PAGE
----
“The first time you sleep on the streets you become obnoxiously ill within two weeks. It happens to everyone,” said Marz, one of the many young transients who consistently line Telegraph Avenue.
Marz, who has been on the Berkeley streets for six months, had his sick spell and says he’s now developed immunities. Nonetheless, he says, it’s become increasingly difficult to survive as the temperature drops and the rain starts.
It might not sound like much, but this year Marz has an escape—at least for part of the year—at a new shelter called YEAH!, which stands for Youth Emergency Assistance Hostel. Now in it’s second year, YEAH! is a new shelter established specifically to house people ages 18-25 who need overnight shelter during the winter months.
Funded in part by the City of Berkeley and staffed by a crew of over 75 volunteers, the shelter opens Dec. 1 at the Lutheran Church of the Cross, 1744 University Ave. Services include overnight shelter from 8 p.m. to 8 a.m., along with snacks, breakfast, and physical and mental health programs. There are two separate facilities, one for single women and children, the other co-ed.
YEAH! Executive Director Sharon Hawkins Leyden, a Licensed Clinical Social Worker, says the shelter fills a need for many of Berkeley’s homeless youth who have refused to stay at other shelters around the area, which they say are overrun by other groups.
“[The other shelters] are usually a little too rowdy and smelly and insane,” said Marz. “They’re just a little nuts.”
Youths complain that the other shelters are often filled with the mentally disabled and the drugged-out.
“Around here, a lot of times the older homeless people, not to stereotype them, are on some very hard-core drugs,” said Sean, who has been on the streets of Berkeley for seven months. “It’s hard to deal with them.”
YEAH! also provides another perk certain to attract younger people in need. The shelter will allow animals, usually forbidden at the other shelters.
“We know that the youth are really attached to their animals,” said Leyden. “We didn’t want them to be a barrier.”
Leyden said last year’s shelter was so successful that they were able to re-open this year with even more support, though with an estimated budget of $60,000 they’re still short $25,000. If they get all their funding, she said, they’ll be open seven days a week through March.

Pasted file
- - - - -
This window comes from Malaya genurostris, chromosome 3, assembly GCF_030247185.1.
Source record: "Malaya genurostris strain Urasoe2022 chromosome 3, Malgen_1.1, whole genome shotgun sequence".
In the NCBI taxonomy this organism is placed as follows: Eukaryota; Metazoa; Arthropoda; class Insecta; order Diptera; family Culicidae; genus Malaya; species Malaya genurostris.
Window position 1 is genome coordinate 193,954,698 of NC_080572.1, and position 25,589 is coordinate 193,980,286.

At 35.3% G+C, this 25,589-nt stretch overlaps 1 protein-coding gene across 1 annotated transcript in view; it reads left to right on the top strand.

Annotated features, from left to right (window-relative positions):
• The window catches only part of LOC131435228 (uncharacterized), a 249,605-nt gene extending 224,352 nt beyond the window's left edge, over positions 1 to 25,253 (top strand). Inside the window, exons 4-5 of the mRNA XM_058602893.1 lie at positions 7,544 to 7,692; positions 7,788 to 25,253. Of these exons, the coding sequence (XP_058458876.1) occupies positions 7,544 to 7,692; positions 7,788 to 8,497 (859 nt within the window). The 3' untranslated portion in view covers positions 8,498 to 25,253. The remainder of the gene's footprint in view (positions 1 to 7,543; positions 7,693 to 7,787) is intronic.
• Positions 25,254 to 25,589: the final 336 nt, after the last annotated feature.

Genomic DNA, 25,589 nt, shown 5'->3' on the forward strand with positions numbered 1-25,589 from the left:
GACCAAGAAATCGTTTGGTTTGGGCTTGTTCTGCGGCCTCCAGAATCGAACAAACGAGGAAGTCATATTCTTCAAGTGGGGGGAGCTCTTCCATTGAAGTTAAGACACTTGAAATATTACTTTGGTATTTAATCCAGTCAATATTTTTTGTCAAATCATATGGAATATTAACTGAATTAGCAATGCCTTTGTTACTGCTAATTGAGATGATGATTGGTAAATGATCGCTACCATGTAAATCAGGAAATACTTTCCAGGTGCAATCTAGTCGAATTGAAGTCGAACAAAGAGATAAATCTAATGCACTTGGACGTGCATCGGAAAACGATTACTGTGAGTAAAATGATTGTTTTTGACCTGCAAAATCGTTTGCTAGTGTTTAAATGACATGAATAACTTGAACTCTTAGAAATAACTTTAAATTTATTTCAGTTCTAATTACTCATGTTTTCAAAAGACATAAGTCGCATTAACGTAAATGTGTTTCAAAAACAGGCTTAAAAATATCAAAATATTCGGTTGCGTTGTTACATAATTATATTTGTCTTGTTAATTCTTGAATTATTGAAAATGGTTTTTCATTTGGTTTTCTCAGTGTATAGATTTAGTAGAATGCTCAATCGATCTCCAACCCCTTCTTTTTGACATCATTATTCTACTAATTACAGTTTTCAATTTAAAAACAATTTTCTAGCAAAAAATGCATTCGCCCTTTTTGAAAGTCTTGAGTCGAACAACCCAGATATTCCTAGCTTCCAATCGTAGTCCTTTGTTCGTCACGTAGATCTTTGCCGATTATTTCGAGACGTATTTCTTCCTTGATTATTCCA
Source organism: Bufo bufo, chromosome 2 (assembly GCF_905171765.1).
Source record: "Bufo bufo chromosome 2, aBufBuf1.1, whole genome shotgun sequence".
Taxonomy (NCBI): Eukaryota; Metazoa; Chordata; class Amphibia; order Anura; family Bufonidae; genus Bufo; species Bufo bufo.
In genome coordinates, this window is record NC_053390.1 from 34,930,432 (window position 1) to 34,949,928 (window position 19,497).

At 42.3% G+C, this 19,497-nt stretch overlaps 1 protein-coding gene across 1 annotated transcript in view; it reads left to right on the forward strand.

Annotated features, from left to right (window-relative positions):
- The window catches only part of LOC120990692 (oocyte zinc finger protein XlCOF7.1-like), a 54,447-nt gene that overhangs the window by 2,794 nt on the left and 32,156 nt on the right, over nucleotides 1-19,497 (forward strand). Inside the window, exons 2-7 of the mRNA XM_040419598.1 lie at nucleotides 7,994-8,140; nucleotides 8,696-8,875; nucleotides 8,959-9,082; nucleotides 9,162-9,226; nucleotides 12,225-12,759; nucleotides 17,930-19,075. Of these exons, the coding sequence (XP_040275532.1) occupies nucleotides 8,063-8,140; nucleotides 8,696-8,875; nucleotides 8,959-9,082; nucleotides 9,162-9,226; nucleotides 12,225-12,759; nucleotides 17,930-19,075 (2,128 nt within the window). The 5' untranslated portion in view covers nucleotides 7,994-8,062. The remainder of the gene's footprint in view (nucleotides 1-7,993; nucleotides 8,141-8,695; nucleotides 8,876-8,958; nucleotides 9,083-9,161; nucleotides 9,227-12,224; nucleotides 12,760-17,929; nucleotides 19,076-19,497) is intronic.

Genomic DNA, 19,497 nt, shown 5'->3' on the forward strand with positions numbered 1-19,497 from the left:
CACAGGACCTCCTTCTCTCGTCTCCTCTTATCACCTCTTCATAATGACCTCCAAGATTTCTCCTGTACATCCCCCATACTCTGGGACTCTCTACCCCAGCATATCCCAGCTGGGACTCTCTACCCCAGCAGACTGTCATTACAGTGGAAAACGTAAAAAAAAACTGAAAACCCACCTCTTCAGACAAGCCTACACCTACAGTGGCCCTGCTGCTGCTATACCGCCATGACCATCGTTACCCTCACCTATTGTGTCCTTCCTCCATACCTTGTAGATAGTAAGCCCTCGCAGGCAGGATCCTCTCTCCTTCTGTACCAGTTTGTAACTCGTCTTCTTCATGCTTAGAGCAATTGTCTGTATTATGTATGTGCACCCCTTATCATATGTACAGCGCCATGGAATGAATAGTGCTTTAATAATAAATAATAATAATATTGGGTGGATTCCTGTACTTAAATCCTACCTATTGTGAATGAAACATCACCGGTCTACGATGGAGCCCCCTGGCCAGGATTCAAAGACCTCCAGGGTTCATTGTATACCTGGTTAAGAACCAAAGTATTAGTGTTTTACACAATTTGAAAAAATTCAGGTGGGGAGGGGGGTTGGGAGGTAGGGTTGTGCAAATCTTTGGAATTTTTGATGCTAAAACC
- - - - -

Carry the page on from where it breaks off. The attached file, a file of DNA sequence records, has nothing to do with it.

In the meantime, thanks to a number of large grants, including a $15,000 contribution from the City of Berkeley, they’ll operate at full scale until more money comes in—at least through most of the coldest months. Operating at full capacity, each bed costs $13 a night, much less than other emergency programs.
Last year’s program prompted the Berkeley chief of police to write a letter thanking the shelter for their help in eliminating one of the city’s largest and most residual problems. And several Telegraph Avenue vendors told Leyden they’d noticed a decline in the numbers of transients on the street.
Leyden says the center also functions as an intermediary to help their clients get back on their feet during one of the hardest parts of the year. Because they don’t have to worry about finding shelter each night, they can spend their days looking for jobs and other programs to help them find more permanent housing—and for young homeless parents to send their children to school.
Marz says he’ll head to the shelter once it opens. In the meantime, he says, he’s been sleeping behind buildings and doing his best to stay healthy.
Joining him at YEAH! may be Jen and Jose, who have been sleeping in their car. Both say they’ve caught pneumonia sleeping on the streets and welcomed a chance to stay at the shelter, especially because they can bring their pooch.
Jane Micallef, a Community Services Specialist with the City of Berkeley, said there will be other emergency options for those who can’t stay at YEAH!
Options include the shelter at the old Army Base in West Oakland, which has 50 beds reserved for people from Berkeley. Micallef said the city pays for BART tickets to the West Oakland station and provides a shuttle from there to the shelter. Open since Nov. 10, the facility provides both a general occupancy area and a reserved area for families or people with disabilities. The facility is co-sponsored by the City of Berkeley, City of Oakland and Alameda County.
The city also provides a motel voucher program for families in need. Budgeted at $45,000, the program provides between five and six families with a room every night at a cost of about $60 per room.
Micallef says the additional programs are useful for emergency use, but are only a partial fix for the city’s long-running homelessness problem.
Other programs, including the Berkeley Food and Housing Project, continue to run year-round food and housing projects and conduct emergency services, such as coat and blanket drives.
People interested in volunteering or making tax deductible donations to YEAH! Can contact Sharon Hawkins Leyden at 848-1424. For more information on other emergency and existing shelters services, contact Jane Micallef with the City of Berkeley.